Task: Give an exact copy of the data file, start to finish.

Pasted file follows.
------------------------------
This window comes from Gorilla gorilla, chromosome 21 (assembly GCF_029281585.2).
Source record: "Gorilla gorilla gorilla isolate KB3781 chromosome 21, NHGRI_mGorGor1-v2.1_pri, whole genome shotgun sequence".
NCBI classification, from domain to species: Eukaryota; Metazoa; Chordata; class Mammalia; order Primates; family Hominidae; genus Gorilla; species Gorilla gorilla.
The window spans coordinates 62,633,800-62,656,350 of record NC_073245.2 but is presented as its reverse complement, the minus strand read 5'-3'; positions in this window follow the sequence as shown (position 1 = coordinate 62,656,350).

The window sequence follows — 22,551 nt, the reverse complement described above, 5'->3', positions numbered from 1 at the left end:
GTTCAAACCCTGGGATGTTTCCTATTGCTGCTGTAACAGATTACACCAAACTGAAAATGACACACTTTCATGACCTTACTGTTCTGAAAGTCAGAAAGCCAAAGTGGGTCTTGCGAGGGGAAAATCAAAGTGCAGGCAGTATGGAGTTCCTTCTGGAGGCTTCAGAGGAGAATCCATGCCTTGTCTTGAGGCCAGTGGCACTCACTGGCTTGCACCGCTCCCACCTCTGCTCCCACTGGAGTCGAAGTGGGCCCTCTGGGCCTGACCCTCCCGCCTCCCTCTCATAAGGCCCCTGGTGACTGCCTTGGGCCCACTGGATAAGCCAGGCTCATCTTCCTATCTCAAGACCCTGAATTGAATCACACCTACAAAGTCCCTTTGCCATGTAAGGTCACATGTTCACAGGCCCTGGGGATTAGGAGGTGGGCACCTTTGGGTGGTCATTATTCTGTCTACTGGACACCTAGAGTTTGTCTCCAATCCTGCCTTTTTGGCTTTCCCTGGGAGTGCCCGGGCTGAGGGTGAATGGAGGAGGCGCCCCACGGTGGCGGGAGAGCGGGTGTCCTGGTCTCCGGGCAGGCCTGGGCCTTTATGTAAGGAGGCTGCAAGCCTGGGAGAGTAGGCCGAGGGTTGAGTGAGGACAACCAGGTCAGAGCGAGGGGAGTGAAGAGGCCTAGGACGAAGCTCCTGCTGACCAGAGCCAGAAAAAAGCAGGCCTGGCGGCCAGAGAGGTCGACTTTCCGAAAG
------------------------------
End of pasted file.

This window comes from Gorilla gorilla, chromosome 21 (assembly GCF_029281585.2).
Source record: "Gorilla gorilla gorilla isolate KB3781 chromosome 21, NHGRI_mGorGor1-v2.1_pri, whole genome shotgun sequence".
NCBI classification, from domain to species: Eukaryota; Metazoa; Chordata; class Mammalia; order Primates; family Hominidae; genus Gorilla; species Gorilla gorilla.
The window spans coordinates 62,633,800-62,656,350 of record NC_073245.2 but is presented as its reverse complement, the minus strand read 5'-3'; positions in this window follow the sequence as shown (position 1 = coordinate 62,656,350).

The window sequence follows — 22,551 nt, the reverse complement described above, 5'->3', positions numbered from 1 at the left end:
GTTCAAACCCTGGGATGTTTCCTATTGCTGCTGTAACAGATTACACCAAACTGAAAATGACACACTTTCATGACCTTACTGTTCTGAAAGTCAGAAAGCCAAAGTGGGTCTTGCGAGGGGAAAATCAAAGTGCAGGCAGTATGGAGTTCCTTCTGGAGGCTTCAGAGGAGAATCCATGCCTTGTCTTGAGGCCAGTGGCACTCACTGGCTTGCACCGCTCCCACCTCTGCTCCCACTGGAGTCGAAGTGGGCCCTCTGGGCCTGACCCTCCCGCCTCCCTCTCATAAGGCCCCTGGTGACTGCCTTGGGCCCACTGGATAAGCCAGGCTCATCTTCCTATCTCAAGACCCTGAATTGAATCACACCTACAAAGTCCCTTTGCCATGTAAGGTCACATGTTCACAGGCCCTGGGGATTAGGAGGTGGGCACCTTTGGGTGGTCATTATTCTGTCTACTGGACACCTAGAGTTTGTCTCCAATCCTGCCTTTTTGGCTTTCCCTGGGAGTGCCCGGGCTGAGGGTGAATGGAGGAGGCGCCCCACGGTGGCGGGAGAGCGGGTGTCCTGGTCTCCGGGCAGGCCTGGGCCTTTATGTAAGGAGGCTGCAAGCCTGGGAGAGTAGGCCGAGGGTTGAGTGAGGACAACCAGGTCAGAGCGAGGGGAGTGAAGAGGCCTAGGACGAAGCTCCTGCTGACCAGAGCCAGAAAAAAGCAGGCCTGGCGGCCAGAGAGGTCGACTTTCCGAAAG